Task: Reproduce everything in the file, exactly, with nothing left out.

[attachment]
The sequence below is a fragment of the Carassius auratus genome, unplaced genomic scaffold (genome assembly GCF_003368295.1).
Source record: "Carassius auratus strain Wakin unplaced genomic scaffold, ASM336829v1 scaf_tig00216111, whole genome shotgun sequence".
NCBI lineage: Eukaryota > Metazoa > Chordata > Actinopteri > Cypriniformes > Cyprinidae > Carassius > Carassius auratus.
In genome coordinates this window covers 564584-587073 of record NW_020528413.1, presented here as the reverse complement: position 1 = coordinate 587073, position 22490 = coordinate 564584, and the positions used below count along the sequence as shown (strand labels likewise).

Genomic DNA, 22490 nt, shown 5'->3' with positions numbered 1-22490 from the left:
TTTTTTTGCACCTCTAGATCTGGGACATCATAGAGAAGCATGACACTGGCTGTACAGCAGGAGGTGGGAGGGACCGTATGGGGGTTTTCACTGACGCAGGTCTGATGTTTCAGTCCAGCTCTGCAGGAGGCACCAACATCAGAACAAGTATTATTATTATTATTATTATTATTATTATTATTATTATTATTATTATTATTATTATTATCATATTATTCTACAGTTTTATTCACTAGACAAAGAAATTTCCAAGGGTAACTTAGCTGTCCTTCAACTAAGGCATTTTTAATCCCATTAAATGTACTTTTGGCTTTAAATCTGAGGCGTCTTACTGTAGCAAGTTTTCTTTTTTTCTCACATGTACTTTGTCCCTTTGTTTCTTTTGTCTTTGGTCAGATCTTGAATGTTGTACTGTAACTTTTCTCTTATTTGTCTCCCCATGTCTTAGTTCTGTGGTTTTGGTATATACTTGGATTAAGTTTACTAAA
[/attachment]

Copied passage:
The sequence below is a fragment of the Carassius auratus genome, unplaced genomic scaffold (genome assembly GCF_003368295.1).
Source record: "Carassius auratus strain Wakin unplaced genomic scaffold, ASM336829v1 scaf_tig00216111, whole genome shotgun sequence".
NCBI lineage: Eukaryota > Metazoa > Chordata > Actinopteri > Cypriniformes > Cyprinidae > Carassius > Carassius auratus.
In genome coordinates this window covers 564584-587073 of record NW_020528413.1, presented here as the reverse complement: position 1 = coordinate 587073, position 22490 = coordinate 564584, and the positions used below count along the sequence as shown (strand labels likewise).

Genomic DNA, 22490 nt, shown 5'->3' with positions numbered 1-22490 from the left:
TTTTTTTGCACCTCTAGATCTGGGACATCATAGAGAAGCATGACACTGGCTGTACAGCAGGAGGTGGGAGGGACCGTATGGGGGTTTTCACTGACGCAGGTCTGATGTTTCAGTCCAGCTCTGCAGGAGGCACCAACATCAGAACAAGTATTATTATTATTATTATTATTATTATTATTATTATTATTATTATTATTATTATTATTATCATATTATTCTACAGTTTTATTCACTAGACAAAGAAATTTCCAAGGGTAACTTAGCTGTCCTTCAACTAAGGCATTTTTAATCCCATTAAATGTACTTTTGGCTTTAAATCTGAGGCGTCTTACTGTAGCAAGTTTTCTTTTTTTCTCACATGTACTTTGTCCCTTTGTTTCTTTTGTCTTTGGTCAGATCTTGAATGTTGTACTGTAACTTTTCTCTTATTTGTCTCCCCATGTCTTAGTTCTGTGGTTTTGGTATATACTTGGATTAAGTTTACTAAA